There’s a reason why I have never liked the idea of business executives thinking they could just step into electoral office – the fact that they usually openly admit a desire to run government like they do their business.
|Put a cork in it|
It doesn’t work that way. Nor should it.
ANYBODY WHO SERIOUSLY thinks it would be good for Donald Trump to become president and start barking out “You’re Fired!” to various officials the way he does to nobodies who appeared with him on television is even more ridiculous than Trump himself for giving aid and comfort to those individuals who want to perpetuate the myth that Barack Obama isn’t a natural-born U.S. citizen.
It is good to see that even among the Republican partisans to whom Trump is appealing (only 7 percent, with 32 percent of GOPers thinking him completely unfit) in his desires to run for U.S. president in 2012, the billionaire real estate developer with a hobby for acquiring younger, and younger still, trophy wives has high negative perception ratings (one-third of GOP types think Trump is unfit to be president).
The last thing our society needs is a would-be dictator who thinks he can give commands to people to impose his particular narrow vision upon the world. Such a thought is so offensive that the most accurate phrase I can think of to describe such an official is “un-American.”
That same sentiment I feel toward Trump is the same that I felt some two decades ago when Texas billionaire H. Ross Perot went through his presidential delusions (some 19 percent of the populace thought he was fit, but not enough in any one state for him to get a single Electoral College vote).
AND IN SOME ways, it also is how I feel about state Sen. James Meeks, D-Chicago, who for awhile flirted with the idea of serving as mayor of Chicago – only to find out that his religious background that had always been his biggest plus in his narrow segment of society (African-American Chicago, South Side) was a drawback.
|MEEKS: On his way out?|
Now Meeks isn’t a business official. If anything, he may be worse, a clergyman. The reverend who operates one of the largest churches in Chicago came into public life amidst a congregation of individuals inclined to let him lead them.
The rest of us won’t.
That is what I really think is behind his talk to WLS-AM radio on Thursday, when he said he’s seriously considering giving up his political post and focusing his attention on his church.
THAT WOULD BE the smartest thing he has ever done in public life.
Meeks tried running for mayor, and also has hinted he would like to be Illinois governor. But in the end, the only office he ever held was that of a state senator from the far Southeast Side of Chicago, and some of its surrounding suburbs.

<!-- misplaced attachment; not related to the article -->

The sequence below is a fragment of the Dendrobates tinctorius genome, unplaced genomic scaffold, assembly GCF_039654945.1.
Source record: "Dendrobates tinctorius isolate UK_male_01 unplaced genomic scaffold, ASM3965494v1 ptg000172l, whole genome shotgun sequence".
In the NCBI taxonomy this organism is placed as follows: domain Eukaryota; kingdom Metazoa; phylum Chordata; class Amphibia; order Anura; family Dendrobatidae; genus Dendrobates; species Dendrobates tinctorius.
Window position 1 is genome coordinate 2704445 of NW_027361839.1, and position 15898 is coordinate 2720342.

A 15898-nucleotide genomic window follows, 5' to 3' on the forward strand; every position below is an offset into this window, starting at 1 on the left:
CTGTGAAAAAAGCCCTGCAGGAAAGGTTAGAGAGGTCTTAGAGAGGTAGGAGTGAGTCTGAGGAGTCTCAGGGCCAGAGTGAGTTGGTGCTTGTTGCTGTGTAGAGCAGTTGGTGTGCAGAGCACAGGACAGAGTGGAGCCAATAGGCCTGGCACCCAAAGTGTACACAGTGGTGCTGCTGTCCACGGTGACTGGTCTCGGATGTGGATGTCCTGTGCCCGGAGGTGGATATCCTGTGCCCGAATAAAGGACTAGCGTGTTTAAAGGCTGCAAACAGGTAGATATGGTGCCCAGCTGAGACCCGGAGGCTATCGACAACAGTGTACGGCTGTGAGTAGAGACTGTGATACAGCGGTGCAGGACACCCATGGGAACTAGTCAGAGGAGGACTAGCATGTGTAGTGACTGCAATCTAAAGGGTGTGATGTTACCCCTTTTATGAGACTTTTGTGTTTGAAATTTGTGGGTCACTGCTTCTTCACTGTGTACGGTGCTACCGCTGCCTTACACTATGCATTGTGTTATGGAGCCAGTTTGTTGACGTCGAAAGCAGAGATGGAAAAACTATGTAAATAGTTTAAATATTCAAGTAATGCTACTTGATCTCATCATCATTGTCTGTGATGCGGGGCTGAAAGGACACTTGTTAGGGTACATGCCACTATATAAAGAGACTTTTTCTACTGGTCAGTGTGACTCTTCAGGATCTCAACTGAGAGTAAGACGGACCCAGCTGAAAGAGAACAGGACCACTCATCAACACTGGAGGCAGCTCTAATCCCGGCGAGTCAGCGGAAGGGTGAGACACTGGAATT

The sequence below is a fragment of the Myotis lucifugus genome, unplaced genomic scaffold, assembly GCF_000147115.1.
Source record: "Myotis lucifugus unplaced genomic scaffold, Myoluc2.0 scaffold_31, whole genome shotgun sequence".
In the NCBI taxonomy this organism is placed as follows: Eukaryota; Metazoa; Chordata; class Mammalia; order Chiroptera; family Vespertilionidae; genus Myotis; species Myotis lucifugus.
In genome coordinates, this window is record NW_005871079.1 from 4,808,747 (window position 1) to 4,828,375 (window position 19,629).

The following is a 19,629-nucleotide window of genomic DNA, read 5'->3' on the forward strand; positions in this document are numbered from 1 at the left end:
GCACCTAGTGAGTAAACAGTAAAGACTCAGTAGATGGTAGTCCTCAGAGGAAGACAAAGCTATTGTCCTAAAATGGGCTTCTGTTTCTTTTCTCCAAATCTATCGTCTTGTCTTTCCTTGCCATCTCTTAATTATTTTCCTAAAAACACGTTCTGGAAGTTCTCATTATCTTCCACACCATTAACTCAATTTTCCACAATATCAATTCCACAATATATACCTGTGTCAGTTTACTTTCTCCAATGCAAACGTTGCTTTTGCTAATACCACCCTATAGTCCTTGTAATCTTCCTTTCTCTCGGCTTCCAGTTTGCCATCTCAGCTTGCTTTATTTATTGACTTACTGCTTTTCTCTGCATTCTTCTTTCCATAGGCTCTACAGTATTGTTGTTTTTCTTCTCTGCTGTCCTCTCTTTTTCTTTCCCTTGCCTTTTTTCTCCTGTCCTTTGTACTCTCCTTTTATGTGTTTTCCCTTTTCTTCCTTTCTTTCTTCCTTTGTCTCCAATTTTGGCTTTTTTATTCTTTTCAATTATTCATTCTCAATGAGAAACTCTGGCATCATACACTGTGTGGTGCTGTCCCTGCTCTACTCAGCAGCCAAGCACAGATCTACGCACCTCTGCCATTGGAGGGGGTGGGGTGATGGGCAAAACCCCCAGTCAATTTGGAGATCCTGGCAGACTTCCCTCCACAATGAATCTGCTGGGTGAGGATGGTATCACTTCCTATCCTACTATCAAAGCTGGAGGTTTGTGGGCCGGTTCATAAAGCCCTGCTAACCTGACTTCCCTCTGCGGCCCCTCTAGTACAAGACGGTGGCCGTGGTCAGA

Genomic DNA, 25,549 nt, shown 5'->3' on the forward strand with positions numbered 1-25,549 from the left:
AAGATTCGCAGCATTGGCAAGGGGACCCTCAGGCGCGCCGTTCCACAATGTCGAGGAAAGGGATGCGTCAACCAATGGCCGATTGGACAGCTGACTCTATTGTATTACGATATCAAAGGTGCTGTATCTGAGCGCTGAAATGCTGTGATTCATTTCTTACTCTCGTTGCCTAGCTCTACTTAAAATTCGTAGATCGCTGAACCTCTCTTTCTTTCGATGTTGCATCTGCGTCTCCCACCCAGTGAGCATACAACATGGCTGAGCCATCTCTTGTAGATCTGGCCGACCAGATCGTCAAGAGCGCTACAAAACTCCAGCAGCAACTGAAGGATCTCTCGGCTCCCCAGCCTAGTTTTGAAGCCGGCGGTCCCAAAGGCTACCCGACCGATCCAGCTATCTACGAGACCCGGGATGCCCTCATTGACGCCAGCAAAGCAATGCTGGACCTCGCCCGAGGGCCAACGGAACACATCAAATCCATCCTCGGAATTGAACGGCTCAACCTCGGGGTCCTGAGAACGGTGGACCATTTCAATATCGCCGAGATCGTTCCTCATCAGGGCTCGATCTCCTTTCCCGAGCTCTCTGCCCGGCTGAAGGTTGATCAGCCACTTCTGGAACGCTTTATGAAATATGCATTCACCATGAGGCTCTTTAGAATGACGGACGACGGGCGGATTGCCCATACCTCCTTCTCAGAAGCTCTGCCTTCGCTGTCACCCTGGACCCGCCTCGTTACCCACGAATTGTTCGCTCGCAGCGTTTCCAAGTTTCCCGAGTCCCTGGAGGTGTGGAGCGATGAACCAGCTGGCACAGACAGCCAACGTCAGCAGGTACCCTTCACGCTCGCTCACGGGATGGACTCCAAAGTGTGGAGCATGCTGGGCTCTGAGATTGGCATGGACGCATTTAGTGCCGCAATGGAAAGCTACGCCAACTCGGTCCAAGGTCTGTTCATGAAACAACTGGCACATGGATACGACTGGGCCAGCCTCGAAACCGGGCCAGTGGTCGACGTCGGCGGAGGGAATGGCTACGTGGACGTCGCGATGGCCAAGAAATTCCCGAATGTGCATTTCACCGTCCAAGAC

Even there, Meeks expresses frustration because one of the big goals he always wanted to achieve is something that will likely always run into staunch opposition – school vouchers.
Meeks sees the issue as one of getting some government funds to enable the lower-income people who comprise the bulk of his congregation to be able to consider sending their children to private schools – rather than being stuck in the under-funded and over-whelmed public schools that service their neighborhoods.
I DON’T BLAME Meeks for being willing to try something radical to benefit the people of his inner-city legislative district. I would think less of him if he merely wanted to maintain the status quo and ignore the issue.
But the reality of most voucher programs I have heard of being considered by Illinois officials is that they would only provide a small payment. The bulk of private school tuition would still have to be paid for by families.
And considering the thousands of dollars that a private school can cost, it is likely that the least fortunate whom Meeks claims to benefit would still be unable to attend such schools. Vouchers would wind up benefitting those more wealthy people by giving them a little bit of aid just because they’d rather ignore the public school system.
Our educators and officials ought to be worrying about improving the system, not undermining it. That attitude has been shared by a majority of government officials who have thwarted voucher talk.
WHICH IS WHY Meeks is frustrated. He couldn’t wear his collar and intimidate people into thinking they had to listen to him on this issue, or any other.
So perhaps it is for the best if Meeks returns his full attention to the Salem Baptist Church of Chicago. He may well still have a presence in politics, as being the man that government officials turn to in order to get the Election Day support of his flock.
His sermons may become even more feisty as he tells first-hand stories of the vapidity of politics and elected officials. But Meeks as a legislator has been unable to push much of anything through the General Assembly into law, and now he wants out.
Which is the same fate I could easily see happening to Trump should he run for president. He’d tell Congress “You’re Fired!,” only to have them respond with, “Drop Dead!”